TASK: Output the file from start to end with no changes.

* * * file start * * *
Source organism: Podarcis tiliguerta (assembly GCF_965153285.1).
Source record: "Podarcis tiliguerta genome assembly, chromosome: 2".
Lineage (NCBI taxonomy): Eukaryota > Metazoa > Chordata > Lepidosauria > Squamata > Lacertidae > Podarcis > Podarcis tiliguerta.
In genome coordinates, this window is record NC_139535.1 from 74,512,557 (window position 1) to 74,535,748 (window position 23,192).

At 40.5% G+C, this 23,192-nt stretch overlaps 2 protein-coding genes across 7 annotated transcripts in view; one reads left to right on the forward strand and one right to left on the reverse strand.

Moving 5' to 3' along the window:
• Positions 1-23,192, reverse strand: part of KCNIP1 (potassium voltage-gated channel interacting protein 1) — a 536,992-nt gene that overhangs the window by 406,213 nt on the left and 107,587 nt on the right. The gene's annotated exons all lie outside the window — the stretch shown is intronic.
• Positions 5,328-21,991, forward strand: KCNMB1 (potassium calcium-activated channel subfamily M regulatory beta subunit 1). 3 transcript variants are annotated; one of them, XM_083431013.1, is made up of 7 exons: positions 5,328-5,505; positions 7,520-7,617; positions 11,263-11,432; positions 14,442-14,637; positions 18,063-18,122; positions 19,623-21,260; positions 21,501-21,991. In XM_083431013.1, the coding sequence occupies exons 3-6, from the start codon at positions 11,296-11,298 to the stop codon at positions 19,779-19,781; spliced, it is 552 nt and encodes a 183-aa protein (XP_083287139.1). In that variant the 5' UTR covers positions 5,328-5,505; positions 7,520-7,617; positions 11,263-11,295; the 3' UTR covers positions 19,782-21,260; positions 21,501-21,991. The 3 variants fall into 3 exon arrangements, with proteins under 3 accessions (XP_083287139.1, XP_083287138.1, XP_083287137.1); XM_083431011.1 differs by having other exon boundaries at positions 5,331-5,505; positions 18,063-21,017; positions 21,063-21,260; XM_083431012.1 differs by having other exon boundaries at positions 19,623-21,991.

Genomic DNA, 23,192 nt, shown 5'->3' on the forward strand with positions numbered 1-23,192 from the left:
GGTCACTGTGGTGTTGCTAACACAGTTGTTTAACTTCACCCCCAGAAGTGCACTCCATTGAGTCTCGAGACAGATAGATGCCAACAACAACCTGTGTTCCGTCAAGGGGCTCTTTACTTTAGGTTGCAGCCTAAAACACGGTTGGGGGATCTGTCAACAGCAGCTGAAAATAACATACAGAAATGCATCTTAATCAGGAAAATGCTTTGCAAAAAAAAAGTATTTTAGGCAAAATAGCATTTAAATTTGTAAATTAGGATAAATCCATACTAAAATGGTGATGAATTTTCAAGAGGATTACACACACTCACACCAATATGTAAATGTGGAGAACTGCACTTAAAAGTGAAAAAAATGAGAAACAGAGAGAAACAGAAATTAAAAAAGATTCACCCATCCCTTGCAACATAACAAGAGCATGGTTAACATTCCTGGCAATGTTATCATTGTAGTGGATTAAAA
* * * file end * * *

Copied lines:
Source organism: Podarcis tiliguerta (assembly GCF_965153285.1).
Source record: "Podarcis tiliguerta genome assembly, chromosome: 2".
Lineage (NCBI taxonomy): Eukaryota > Metazoa > Chordata > Lepidosauria > Squamata > Lacertidae > Podarcis > Podarcis tiliguerta.
In genome coordinates, this window is record NC_139535.1 from 74,512,557 (window position 1) to 74,535,748 (window position 23,192).

At 40.5% G+C, this 23,192-nt stretch overlaps 2 protein-coding genes across 7 annotated transcripts in view; one reads left to right on the forward strand and one right to left on the reverse strand.

Moving 5' to 3' along the window:
• Positions 1-23,192, reverse strand: part of KCNIP1 (potassium voltage-gated channel interacting protein 1) — a 536,992-nt gene that overhangs the window by 406,213 nt on the left and 107,587 nt on the right. The gene's annotated exons all lie outside the window — the stretch shown is intronic.
• Positions 5,328-21,991, forward strand: KCNMB1 (potassium calcium-activated channel subfamily M regulatory beta subunit 1). 3 transcript variants are annotated; one of them, XM_083431013.1, is made up of 7 exons: positions 5,328-5,505; positions 7,520-7,617; positions 11,263-11,432; positions 14,442-14,637; positions 18,063-18,122; positions 19,623-21,260; positions 21,501-21,991. In XM_083431013.1, the coding sequence occupies exons 3-6, from the start codon at positions 11,296-11,298 to the stop codon at positions 19,779-19,781; spliced, it is 552 nt and encodes a 183-aa protein (XP_083287139.1). In that variant the 5' UTR covers positions 5,328-5,505; positions 7,520-7,617; positions 11,263-11,295; the 3' UTR covers positions 19,782-21,260; positions 21,501-21,991. The 3 variants fall into 3 exon arrangements, with proteins under 3 accessions (XP_083287139.1, XP_083287138.1, XP_083287137.1); XM_083431011.1 differs by having other exon boundaries at positions 5,331-5,505; positions 18,063-21,017; positions 21,063-21,260; XM_083431012.1 differs by having other exon boundaries at positions 19,623-21,991.

Genomic DNA, 23,192 nt, shown 5'->3' on the forward strand with positions numbered 1-23,192 from the left:
GGTCACTGTGGTGTTGCTAACACAGTTGTTTAACTTCACCCCCAGAAGTGCACTCCATTGAGTCTCGAGACAGATAGATGCCAACAACAACCTGTGTTCCGTCAAGGGGCTCTTTACTTTAGGTTGCAGCCTAAAACACGGTTGGGGGATCTGTCAACAGCAGCTGAAAATAACATACAGAAATGCATCTTAATCAGGAAAATGCTTTGCAAAAAAAAAGTATTTTAGGCAAAATAGCATTTAAATTTGTAAATTAGGATAAATCCATACTAAAATGGTGATGAATTTTCAAGAGGATTACACACACTCACACCAATATGTAAATGTGGAGAACTGCACTTAAAAGTGAAAAAAATGAGAAACAGAGAGAAACAGAAATTAAAAAAGATTCACCCATCCCTTGCAACATAACAAGAGCATGGTTAACATTCCTGGCAATGTTATCATTGTAGTGGATTAAAA